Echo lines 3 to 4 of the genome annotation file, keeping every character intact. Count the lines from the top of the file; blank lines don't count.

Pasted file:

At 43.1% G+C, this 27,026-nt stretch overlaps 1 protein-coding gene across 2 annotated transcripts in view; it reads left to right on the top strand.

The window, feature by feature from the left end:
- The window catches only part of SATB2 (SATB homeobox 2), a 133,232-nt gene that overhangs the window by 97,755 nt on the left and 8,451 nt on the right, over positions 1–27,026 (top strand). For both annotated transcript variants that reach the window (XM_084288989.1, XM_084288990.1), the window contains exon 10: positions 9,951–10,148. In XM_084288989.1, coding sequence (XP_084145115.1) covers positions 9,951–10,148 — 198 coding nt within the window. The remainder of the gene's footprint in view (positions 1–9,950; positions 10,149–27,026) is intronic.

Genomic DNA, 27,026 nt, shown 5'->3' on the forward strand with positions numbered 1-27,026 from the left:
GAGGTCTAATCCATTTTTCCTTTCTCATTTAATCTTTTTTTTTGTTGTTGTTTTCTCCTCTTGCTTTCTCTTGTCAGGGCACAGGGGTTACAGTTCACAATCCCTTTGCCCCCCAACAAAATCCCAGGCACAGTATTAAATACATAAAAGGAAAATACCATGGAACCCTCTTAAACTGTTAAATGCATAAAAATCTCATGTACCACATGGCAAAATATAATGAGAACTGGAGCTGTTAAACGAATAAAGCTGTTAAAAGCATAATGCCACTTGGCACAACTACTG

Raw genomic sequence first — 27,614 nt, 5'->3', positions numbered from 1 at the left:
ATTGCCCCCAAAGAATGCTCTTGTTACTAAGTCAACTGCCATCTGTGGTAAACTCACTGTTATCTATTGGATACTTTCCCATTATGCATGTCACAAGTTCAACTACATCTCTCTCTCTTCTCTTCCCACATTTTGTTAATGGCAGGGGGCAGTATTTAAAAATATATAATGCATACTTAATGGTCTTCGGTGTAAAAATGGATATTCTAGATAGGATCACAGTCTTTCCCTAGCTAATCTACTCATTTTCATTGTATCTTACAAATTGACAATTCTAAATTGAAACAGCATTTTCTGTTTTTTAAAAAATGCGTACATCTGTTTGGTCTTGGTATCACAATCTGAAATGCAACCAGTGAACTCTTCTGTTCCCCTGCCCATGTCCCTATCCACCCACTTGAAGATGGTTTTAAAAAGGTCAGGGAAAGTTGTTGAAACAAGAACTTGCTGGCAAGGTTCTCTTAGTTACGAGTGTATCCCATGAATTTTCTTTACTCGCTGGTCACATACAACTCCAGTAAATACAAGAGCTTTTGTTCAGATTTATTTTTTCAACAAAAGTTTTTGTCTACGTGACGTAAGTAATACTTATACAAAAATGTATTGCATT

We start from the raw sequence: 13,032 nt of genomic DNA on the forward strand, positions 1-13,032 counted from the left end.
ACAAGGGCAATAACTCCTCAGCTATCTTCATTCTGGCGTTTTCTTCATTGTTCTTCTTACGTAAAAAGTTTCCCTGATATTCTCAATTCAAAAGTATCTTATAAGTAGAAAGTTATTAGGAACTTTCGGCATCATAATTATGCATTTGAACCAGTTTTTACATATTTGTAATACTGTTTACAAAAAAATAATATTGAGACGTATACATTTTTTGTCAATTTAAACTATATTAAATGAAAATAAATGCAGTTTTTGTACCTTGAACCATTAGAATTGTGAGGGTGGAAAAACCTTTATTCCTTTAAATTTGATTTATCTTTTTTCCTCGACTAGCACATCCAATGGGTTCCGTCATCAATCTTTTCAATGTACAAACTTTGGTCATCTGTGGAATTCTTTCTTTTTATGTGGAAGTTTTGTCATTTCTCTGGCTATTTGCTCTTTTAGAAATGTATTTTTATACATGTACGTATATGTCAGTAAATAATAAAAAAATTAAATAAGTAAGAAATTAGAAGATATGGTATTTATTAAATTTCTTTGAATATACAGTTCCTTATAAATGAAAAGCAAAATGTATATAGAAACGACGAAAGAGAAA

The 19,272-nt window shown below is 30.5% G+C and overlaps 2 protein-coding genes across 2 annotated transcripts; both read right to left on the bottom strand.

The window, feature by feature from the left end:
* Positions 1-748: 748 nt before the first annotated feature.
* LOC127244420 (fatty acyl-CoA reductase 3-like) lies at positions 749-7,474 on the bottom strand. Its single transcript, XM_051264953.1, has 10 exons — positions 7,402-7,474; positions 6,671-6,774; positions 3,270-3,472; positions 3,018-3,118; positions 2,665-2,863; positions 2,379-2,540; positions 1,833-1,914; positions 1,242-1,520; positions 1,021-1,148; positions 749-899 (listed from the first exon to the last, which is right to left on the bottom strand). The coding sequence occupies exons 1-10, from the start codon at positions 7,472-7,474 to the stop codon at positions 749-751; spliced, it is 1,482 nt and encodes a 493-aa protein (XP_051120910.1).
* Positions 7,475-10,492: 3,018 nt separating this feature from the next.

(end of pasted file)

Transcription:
- The window catches only part of SATB2 (SATB homeobox 2), a 133,232-nt gene that overhangs the window by 97,755 nt on the left and 8,451 nt on the right, over positions 1–27,026 (top strand). For both annotated transcript variants that reach the window (XM_084288989.1, XM_084288990.1), the window contains exon 10: positions 9,951–10,148. In XM_084288989.1, coding sequence (XP_084145115.1) covers positions 9,951–10,148 — 198 coding nt within the window. The remainder of the gene's footprint in view (positions 1–9,950; positions 10,149–27,026) is intronic.

Genomic DNA, 27,026 nt, shown 5'->3' on the forward strand with positions numbered 1-27,026 from the left: